“This is the rocket fuel that will get our economy back to normal very quickly in 2021,” Thornberg said. “There’s a lot of conversation about a new normal and that people will never go back to ball games and casinos. No. This is not a new normal. Pandemics have been with humanity since the dawn of time. I understand that global tourism is going to be a little slower to recover, but there’s no evidence that when pandemics leave that people substantially change their behavior.

“We still have a long way to go, but I know 2021 will be a brighter time for our economy. It was a realization that we’re getting back to normal, and by 2022 Vegas is going to be back to pretty much where it was before the pandemic with hotel rooms and visitors and great things Las Vegas has to offer.”

Maddox said he’s still trying to anticipate how “do we get Las Vegas back. Las Vegas is built around mass gatherings. It’s not built around casinos. Casinos are great. It’s built around shows, entertainment, conventions and nightclubs.”

Maddox said Wynn is building a lab that will be finished in 30 days that will process between 6,000 and 8,000 COVID-19 tests in a six-hour period and tests that are 98 to 99% accurate. People want to feel safe, he said.

“Until this is gone, herd immunity or massive vaccinations, that will make people feel more comfortable getting into a space knowing everybody in that room has tested negative in the last six hours, or has been vaccinated,” Maddox said.

The Wynn Resorts CEO said he expects there to be a significant spread of the coronavirus in December, echoing what health experts across the country are saying because of the Thanksgiving holiday gatherings. He said he doesn’t know if there will be any additional closures of Nevada casinos as occurred earlier this year but expects more restrictions and “significantly less people over the next two months.”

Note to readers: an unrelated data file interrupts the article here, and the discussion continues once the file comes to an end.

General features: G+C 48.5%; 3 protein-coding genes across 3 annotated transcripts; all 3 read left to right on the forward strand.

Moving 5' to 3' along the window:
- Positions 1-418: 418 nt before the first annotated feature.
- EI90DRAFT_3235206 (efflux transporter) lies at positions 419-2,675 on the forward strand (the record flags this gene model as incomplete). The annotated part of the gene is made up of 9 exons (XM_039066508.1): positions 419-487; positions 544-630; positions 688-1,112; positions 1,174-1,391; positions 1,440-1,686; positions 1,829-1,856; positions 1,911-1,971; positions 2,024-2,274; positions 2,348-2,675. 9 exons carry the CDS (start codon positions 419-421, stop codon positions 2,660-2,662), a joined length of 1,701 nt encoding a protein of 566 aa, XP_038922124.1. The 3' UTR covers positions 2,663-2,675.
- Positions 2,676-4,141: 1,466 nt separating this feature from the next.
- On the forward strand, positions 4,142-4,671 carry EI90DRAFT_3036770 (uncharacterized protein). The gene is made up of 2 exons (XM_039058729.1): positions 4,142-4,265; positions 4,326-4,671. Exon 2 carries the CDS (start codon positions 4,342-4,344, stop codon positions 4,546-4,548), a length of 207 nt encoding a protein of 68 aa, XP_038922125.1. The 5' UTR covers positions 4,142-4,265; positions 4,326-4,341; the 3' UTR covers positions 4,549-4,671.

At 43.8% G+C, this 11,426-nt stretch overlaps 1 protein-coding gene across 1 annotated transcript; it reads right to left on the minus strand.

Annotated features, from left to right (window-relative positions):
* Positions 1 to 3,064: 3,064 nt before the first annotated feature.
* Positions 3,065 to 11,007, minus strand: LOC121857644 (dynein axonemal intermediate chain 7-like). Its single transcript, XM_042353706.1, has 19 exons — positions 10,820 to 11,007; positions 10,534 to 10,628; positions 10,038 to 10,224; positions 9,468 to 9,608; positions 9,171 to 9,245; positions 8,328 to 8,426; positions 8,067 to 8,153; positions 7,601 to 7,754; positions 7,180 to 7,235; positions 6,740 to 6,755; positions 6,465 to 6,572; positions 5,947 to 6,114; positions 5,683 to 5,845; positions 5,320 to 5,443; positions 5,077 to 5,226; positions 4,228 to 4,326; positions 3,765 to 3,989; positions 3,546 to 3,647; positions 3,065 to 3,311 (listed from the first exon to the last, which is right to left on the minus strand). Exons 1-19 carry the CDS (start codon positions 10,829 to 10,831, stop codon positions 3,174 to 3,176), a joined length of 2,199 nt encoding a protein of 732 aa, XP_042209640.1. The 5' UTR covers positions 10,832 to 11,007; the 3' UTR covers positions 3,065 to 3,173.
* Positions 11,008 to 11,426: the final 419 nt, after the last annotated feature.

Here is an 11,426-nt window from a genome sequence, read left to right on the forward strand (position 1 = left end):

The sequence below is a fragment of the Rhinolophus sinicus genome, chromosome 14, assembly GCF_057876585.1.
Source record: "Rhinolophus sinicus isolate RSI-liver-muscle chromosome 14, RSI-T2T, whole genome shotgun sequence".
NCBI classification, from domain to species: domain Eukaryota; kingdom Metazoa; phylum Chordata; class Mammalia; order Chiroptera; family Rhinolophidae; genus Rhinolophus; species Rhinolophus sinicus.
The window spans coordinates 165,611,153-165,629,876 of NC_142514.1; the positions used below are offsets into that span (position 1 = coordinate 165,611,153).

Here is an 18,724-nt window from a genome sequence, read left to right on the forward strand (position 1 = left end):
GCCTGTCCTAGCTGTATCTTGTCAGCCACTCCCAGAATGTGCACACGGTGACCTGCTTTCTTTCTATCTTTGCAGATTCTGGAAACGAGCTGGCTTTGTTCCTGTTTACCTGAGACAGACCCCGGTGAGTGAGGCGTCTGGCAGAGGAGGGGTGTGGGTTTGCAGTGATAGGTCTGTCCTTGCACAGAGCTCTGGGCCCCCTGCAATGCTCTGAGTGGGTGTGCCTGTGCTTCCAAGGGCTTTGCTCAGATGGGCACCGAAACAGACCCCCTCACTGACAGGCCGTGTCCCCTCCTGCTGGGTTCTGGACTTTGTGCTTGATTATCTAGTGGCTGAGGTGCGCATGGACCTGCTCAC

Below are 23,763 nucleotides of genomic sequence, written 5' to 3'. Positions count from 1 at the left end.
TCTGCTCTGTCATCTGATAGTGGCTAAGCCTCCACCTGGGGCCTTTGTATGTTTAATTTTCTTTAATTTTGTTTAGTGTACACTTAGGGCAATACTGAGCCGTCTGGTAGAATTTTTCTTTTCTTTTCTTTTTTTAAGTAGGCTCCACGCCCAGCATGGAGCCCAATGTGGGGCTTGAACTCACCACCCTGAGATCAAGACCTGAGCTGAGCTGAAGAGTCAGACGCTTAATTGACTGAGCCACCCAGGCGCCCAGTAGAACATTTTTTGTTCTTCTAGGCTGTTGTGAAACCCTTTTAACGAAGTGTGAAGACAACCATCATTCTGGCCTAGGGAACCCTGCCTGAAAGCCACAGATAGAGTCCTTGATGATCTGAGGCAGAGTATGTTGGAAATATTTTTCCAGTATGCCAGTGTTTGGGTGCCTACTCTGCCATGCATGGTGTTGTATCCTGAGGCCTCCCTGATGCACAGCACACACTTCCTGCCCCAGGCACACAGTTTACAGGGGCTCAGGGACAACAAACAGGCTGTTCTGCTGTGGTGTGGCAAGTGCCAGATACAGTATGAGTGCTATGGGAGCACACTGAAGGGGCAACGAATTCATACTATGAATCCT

Last week, Nevada Gov. Steve Sisolak limited occupancy on casino floors from 50% to 25%.

Maddox said since conventions will take longer to come back, Las Vegas has to be smarter about attracting more leisure customers to come and have fun because people will want to get out and have a good time.

“Having the Raiders, having T-Mobile (Arena) and we’re working on new shows, we can make up for not all but a lot of that business and Las Vegas can establish itself as the place to go again quickly to let loose and get together with friends,” Maddox said. “It’s what we’ve always been, but that will be our immediate future and something we can lean into to get us going again and lots of people hired again. My long-term view is Las Vegas is in a very good position. It will take a couple of years, but the future is quite bright.”

Guzman echoed that. Las Vegas now has sports teams to go with entertainment and knows how to put on a party, he told Maddox.

“I know this is a tough moment right now, but I want folks to know it’s going to be huge,” Guzman said. 

About the Author

Buck Wargo

Buck Wargo is a former journalist with the Los Angeles Times and has been based in Las Vegas as a business, real estate and gaming reporter since 2005.